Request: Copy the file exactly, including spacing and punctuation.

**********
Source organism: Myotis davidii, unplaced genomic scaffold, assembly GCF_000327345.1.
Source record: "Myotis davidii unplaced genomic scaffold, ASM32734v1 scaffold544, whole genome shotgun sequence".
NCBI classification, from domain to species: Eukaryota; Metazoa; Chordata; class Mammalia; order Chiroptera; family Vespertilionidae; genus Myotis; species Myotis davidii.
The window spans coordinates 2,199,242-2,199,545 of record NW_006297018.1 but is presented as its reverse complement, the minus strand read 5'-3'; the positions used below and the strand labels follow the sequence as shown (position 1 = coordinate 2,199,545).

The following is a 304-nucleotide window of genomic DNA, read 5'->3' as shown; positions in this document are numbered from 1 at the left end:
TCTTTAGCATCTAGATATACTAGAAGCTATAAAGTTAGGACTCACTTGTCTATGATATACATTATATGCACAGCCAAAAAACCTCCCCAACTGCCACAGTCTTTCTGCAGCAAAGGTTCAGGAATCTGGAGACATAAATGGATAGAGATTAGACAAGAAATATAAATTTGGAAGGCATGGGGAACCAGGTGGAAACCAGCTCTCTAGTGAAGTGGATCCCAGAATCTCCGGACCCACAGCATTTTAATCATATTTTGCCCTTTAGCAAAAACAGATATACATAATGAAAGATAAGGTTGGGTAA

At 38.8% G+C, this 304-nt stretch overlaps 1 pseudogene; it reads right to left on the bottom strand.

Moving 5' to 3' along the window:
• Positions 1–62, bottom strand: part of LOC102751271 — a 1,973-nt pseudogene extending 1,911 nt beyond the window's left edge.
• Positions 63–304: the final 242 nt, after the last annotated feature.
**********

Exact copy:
Source organism: Myotis davidii, unplaced genomic scaffold, assembly GCF_000327345.1.
Source record: "Myotis davidii unplaced genomic scaffold, ASM32734v1 scaffold544, whole genome shotgun sequence".
NCBI classification, from domain to species: Eukaryota; Metazoa; Chordata; class Mammalia; order Chiroptera; family Vespertilionidae; genus Myotis; species Myotis davidii.
The window spans coordinates 2,199,242-2,199,545 of record NW_006297018.1 but is presented as its reverse complement, the minus strand read 5'-3'; the positions used below and the strand labels follow the sequence as shown (position 1 = coordinate 2,199,545).

The following is a 304-nucleotide window of genomic DNA, read 5'->3' as shown; positions in this document are numbered from 1 at the left end:
TCTTTAGCATCTAGATATACTAGAAGCTATAAAGTTAGGACTCACTTGTCTATGATATACATTATATGCACAGCCAAAAAACCTCCCCAACTGCCACAGTCTTTCTGCAGCAAAGGTTCAGGAATCTGGAGACATAAATGGATAGAGATTAGACAAGAAATATAAATTTGGAAGGCATGGGGAACCAGGTGGAAACCAGCTCTCTAGTGAAGTGGATCCCAGAATCTCCGGACCCACAGCATTTTAATCATATTTTGCCCTTTAGCAAAAACAGATATACATAATGAAAGATAAGGTTGGGTAA

At 38.8% G+C, this 304-nt stretch overlaps 1 pseudogene; it reads right to left on the bottom strand.

Moving 5' to 3' along the window:
• Positions 1–62, bottom strand: part of LOC102751271 — a 1,973-nt pseudogene extending 1,911 nt beyond the window's left edge.
• Positions 63–304: the final 242 nt, after the last annotated feature.